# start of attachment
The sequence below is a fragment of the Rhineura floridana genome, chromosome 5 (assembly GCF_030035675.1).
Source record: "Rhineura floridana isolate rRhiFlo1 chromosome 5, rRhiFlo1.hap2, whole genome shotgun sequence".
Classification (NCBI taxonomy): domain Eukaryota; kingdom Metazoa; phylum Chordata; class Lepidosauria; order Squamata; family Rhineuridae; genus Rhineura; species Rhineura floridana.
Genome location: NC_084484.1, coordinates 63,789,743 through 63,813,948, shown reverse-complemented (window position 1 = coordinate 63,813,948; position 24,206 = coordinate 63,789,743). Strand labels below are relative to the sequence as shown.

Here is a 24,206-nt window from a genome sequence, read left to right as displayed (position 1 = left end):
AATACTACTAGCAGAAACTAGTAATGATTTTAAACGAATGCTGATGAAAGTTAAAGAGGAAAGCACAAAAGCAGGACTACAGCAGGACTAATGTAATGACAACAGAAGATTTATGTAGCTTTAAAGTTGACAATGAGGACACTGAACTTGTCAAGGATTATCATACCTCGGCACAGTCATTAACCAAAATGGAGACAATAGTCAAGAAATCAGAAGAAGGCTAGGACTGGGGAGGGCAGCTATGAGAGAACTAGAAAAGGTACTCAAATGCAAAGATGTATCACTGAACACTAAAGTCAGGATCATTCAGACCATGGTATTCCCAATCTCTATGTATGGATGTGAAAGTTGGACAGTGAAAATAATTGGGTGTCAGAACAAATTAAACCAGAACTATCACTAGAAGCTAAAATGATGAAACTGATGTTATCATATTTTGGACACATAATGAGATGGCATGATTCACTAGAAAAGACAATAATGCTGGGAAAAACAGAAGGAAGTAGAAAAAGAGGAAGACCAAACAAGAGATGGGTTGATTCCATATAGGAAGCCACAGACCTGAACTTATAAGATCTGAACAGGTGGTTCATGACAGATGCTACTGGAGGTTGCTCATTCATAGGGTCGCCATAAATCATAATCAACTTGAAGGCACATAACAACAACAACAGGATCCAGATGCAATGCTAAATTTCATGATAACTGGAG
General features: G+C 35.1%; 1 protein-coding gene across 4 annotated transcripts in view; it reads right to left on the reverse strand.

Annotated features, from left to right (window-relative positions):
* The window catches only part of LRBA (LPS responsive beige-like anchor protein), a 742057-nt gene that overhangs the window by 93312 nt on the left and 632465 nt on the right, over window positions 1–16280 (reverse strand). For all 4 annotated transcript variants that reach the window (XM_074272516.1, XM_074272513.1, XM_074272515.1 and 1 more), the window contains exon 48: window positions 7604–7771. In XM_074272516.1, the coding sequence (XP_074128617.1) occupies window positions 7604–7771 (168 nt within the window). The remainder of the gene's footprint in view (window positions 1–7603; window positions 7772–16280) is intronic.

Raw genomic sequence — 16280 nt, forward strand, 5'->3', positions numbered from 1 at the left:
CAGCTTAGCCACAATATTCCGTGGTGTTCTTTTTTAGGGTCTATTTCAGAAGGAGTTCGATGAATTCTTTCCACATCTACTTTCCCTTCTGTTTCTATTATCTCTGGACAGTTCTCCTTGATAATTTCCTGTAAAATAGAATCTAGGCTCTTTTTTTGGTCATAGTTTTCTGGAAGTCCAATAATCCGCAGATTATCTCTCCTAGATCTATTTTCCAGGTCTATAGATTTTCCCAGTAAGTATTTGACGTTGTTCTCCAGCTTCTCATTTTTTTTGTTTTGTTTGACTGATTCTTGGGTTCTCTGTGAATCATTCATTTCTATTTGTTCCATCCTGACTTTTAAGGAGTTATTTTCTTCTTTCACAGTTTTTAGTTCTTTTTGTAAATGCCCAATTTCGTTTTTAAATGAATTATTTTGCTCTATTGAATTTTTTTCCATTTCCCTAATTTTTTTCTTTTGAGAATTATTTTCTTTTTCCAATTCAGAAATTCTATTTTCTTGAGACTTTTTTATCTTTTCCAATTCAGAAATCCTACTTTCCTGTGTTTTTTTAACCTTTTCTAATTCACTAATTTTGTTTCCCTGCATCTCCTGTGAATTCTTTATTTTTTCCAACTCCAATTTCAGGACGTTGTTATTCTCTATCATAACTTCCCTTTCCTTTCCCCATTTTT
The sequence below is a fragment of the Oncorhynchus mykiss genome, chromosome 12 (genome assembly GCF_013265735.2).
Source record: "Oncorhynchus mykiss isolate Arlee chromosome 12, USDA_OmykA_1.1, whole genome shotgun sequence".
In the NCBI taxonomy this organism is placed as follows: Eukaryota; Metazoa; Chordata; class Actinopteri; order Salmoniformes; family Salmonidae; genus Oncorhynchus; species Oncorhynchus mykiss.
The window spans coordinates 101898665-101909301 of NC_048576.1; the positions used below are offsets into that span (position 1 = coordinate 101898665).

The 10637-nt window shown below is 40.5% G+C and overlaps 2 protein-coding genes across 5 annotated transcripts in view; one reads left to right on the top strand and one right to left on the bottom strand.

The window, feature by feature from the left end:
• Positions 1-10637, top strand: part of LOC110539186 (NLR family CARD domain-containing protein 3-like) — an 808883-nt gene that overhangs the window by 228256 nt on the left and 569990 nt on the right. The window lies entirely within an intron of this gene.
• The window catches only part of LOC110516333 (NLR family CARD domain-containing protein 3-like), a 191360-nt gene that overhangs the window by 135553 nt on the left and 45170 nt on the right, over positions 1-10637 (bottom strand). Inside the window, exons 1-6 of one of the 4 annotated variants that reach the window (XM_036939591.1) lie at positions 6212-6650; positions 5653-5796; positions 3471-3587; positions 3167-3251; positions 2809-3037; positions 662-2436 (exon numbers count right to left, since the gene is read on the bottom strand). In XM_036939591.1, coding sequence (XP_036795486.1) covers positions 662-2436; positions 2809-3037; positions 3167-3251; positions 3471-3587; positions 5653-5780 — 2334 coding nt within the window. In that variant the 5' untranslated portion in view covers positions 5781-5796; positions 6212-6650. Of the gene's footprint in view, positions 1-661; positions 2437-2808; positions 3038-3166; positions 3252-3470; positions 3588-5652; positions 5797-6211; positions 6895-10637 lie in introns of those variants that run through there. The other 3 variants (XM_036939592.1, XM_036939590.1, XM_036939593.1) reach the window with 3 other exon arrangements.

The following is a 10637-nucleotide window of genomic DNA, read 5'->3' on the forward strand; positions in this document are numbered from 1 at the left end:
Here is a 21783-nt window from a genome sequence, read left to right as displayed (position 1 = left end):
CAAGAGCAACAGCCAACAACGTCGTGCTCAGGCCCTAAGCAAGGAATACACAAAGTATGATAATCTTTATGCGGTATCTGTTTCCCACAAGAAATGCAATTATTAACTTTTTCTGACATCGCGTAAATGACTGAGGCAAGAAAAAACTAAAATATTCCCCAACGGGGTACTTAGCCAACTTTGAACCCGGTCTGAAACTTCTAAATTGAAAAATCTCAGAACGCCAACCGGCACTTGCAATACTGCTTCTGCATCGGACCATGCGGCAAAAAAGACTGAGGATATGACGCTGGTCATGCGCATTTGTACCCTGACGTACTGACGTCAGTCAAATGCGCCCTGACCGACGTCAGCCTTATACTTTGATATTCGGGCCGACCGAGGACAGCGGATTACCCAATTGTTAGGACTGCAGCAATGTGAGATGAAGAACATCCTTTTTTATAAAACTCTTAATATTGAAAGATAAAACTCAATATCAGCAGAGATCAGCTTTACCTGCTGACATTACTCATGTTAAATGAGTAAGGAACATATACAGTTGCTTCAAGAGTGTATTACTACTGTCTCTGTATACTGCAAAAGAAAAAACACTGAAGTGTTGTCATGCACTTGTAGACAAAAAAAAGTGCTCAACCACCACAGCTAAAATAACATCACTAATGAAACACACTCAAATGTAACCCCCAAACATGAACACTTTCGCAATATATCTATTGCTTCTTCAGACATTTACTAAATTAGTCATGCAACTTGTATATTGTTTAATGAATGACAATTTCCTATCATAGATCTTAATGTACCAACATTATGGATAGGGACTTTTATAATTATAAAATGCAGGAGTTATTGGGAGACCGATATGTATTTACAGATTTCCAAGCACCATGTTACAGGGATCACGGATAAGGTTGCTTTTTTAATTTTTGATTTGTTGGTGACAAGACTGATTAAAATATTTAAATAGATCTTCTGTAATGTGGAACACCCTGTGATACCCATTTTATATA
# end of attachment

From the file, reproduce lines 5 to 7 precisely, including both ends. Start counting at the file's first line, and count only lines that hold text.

Here is a 24,206-nt window from a genome sequence, read left to right as displayed (position 1 = left end):
AATACTACTAGCAGAAACTAGTAATGATTTTAAACGAATGCTGATGAAAGTTAAAGAGGAAAGCACAAAAGCAGGACTACAGCAGGACTAATGTAATGACAACAGAAGATTTATGTAGCTTTAAAGTTGACAATGAGGACACTGAACTTGTCAAGGATTATCATACCTCGGCACAGTCATTAACCAAAATGGAGACAATAGTCAAGAAATCAGAAGAAGGCTAGGACTGGGGAGGGCAGCTATGAGAGAACTAGAAAAGGTACTCAAATGCAAAGATGTATCACTGAACACTAAAGTCAGGATCATTCAGACCATGGTATTCCCAATCTCTATGTATGGATGTGAAAGTTGGACAGTGAAAATAATTGGGTGTCAGAACAAATTAAACCAGAACTATCACTAGAAGCTAAAATGATGAAACTGATGTTATCATATTTTGGACACATAATGAGATGGCATGATTCACTAGAAAAGACAATAATGCTGGGAAAAACAGAAGGAAGTAGAAAAAGAGGAAGACCAAACAAGAGATGGGTTGATTCCATATAGGAAGCCACAGACCTGAACTTATAAGATCTGAACAGGTGGTTCATGACAGATGCTACTGGAGGTTGCTCATTCATAGGGTCGCCATAAATCATAATCAACTTGAAGGCACATAACAACAACAACAGGATCCAGATGCAATGCTAAATTTCATGATAACTGGAG
General features: G+C 35.1%; 1 protein-coding gene across 4 annotated transcripts in view; it reads right to left on the reverse strand.